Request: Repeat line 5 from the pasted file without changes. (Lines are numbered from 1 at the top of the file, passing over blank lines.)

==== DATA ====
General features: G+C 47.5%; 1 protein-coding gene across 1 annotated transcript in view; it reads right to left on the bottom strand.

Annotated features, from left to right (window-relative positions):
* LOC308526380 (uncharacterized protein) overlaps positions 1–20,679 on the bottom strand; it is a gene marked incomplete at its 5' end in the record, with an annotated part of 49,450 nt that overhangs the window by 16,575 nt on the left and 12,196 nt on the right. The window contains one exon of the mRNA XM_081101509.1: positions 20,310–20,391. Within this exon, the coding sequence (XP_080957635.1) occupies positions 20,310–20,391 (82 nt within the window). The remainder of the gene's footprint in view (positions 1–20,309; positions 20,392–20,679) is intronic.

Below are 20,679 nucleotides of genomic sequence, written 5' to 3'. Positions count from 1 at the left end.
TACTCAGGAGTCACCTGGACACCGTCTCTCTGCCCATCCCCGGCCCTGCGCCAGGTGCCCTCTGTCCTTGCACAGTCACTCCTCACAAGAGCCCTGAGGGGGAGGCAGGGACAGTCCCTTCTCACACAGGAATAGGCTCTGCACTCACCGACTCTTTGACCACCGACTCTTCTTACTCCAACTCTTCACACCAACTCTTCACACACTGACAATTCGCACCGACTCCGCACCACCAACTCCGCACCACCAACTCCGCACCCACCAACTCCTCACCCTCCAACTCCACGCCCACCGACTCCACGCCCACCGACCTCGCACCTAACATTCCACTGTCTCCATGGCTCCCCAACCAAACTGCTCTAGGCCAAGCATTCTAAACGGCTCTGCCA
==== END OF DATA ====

TACTCAGGAGTCACCTGGACACCGTCTCTCTGCCCATCCCCGGCCCTGCGCCAGGTGCCCTCTGTCCTTGCACAGTCACTCCTCACAAGAGCCCTGAGGGGGAGGCAGGGACAGTCCCTTCTCACACAGGAATAGGCTCTGCACTCACCGACTCTTTGACCACCGACTCTTCTTACTCCAACTCTTCACACCAACTCTTCACACACTGACAATTCGCACCGACTCCGCACCACCAACTCCGCACCACCAACTCCGCACCCACCAACTCCTCACCCTCCAACTCCACGCCCACCGACTCCACGCCCACCGACCTCGCACCTAACATTCCACTGTCTCCATGGCTCCCCAACCAAACTGCTCTAGGCCAAGCATTCTAAACGGCTCTGCCA